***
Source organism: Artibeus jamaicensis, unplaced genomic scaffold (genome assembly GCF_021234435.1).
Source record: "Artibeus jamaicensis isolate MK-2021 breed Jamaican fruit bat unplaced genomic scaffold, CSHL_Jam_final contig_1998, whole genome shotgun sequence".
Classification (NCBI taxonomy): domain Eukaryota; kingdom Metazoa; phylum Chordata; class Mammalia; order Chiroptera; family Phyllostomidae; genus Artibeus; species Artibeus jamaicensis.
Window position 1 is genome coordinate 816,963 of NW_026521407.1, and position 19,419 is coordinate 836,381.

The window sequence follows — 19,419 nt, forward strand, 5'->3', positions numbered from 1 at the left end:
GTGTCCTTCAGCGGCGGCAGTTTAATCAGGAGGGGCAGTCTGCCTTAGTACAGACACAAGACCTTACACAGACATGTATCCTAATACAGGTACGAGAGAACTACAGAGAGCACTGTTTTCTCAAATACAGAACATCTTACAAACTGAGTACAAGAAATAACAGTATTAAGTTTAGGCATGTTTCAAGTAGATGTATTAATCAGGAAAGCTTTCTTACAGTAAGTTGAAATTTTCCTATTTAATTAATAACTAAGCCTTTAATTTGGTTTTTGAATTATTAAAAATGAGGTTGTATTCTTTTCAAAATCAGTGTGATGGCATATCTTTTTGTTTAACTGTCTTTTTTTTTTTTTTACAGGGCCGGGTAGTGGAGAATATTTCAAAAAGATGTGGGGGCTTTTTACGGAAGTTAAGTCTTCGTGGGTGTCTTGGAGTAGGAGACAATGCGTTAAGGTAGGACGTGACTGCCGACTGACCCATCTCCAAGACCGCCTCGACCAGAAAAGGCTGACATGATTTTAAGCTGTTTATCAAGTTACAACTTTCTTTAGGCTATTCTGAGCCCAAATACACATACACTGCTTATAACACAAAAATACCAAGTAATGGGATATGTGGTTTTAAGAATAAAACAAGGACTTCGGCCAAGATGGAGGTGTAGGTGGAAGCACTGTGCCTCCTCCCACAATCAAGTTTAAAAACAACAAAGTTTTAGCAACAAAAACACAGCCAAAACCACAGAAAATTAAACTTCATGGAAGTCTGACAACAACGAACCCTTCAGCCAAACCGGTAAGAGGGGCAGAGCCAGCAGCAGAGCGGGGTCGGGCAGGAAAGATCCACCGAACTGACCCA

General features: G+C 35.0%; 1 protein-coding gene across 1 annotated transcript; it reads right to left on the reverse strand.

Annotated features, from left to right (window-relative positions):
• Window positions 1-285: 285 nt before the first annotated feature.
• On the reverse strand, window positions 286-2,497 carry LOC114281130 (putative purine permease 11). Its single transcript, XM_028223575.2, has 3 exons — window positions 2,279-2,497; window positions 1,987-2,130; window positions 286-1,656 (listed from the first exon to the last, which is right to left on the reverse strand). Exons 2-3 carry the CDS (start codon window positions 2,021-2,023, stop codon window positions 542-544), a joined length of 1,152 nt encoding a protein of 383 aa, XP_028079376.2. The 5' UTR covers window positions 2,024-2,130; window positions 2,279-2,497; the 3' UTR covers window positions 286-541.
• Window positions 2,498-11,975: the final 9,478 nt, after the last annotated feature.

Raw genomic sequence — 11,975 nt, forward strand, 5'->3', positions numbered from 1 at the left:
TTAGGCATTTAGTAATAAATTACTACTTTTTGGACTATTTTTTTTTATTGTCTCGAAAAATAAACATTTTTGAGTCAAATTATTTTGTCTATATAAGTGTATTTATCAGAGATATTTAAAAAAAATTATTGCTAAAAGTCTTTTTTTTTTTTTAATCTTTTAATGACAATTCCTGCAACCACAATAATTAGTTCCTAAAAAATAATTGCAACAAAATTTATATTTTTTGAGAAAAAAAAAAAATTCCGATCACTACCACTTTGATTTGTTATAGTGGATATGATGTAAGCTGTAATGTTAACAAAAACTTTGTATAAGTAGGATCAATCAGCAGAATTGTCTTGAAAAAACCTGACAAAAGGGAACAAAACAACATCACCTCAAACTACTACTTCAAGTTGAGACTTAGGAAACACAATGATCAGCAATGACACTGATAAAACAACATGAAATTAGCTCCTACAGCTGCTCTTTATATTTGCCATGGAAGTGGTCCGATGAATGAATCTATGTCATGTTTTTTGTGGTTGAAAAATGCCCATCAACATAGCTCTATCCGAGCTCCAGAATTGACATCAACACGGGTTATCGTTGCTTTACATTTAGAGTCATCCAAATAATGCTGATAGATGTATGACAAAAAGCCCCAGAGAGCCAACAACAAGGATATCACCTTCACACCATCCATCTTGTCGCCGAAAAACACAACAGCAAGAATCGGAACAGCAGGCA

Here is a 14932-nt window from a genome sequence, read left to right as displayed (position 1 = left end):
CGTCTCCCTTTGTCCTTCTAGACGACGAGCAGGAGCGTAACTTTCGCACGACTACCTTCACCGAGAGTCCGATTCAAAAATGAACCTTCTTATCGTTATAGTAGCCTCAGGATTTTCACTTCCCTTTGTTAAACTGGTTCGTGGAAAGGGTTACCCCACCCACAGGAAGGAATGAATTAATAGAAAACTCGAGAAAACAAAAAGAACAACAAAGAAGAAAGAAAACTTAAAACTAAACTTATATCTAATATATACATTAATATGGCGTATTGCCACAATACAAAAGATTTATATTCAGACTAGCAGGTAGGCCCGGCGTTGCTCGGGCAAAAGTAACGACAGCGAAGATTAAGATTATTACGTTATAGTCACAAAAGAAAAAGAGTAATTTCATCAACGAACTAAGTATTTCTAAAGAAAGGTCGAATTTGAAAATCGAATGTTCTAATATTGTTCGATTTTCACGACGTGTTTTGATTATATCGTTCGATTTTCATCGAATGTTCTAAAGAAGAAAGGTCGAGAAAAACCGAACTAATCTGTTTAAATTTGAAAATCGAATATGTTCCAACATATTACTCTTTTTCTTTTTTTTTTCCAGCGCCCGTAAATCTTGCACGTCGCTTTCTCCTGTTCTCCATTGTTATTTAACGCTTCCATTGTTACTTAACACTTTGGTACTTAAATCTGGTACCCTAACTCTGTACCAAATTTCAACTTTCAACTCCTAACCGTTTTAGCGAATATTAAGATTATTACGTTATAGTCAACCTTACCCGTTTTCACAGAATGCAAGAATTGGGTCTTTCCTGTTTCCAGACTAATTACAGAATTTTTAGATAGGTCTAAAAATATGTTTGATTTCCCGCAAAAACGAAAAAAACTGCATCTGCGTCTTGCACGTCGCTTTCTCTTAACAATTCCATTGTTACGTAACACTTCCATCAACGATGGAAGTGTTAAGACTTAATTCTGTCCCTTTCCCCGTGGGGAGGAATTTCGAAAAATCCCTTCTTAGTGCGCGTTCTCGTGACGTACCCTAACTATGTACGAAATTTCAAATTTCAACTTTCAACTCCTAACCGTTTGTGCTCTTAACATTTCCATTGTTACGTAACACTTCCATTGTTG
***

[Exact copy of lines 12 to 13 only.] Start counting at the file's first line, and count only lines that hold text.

Raw genomic sequence — 11,975 nt, forward strand, 5'->3', positions numbered from 1 at the left:
TTAGGCATTTAGTAATAAATTACTACTTTTTGGACTATTTTTTTTTATTGTCTCGAAAAATAAACATTTTTGAGTCAAATTATTTTGTCTATATAAGTGTATTTATCAGAGATATTTAAAAAAAATTATTGCTAAAAGTCTTTTTTTTTTTTTAATCTTTTAATGACAATTCCTGCAACCACAATAATTAGTTCCTAAAAAATAATTGCAACAAAATTTATATTTTTTGAGAAAAAAAAAAAATTCCGATCACTACCACTTTGATTTGTTATAGTGGATATGATGTAAGCTGTAATGTTAACAAAAACTTTGTATAAGTAGGATCAATCAGCAGAATTGTCTTGAAAAAACCTGACAAAAGGGAACAAAACAACATCACCTCAAACTACTACTTCAAGTTGAGACTTAGGAAACACAATGATCAGCAATGACACTGATAAAACAACATGAAATTAGCTCCTACAGCTGCTCTTTATATTTGCCATGGAAGTGGTCCGATGAATGAATCTATGTCATGTTTTTTGTGGTTGAAAAATGCCCATCAACATAGCTCTATCCGAGCTCCAGAATTGACATCAACACGGGTTATCGTTGCTTTACATTTAGAGTCATCCAAATAATGCTGATAGATGTATGACAAAAAGCCCCAGAGAGCCAACAACAAGGATATCACCTTCACACCATCCATCTTGTCGCCGAAAAACACAACAGCAAGAATCGGAACAGCAGGCA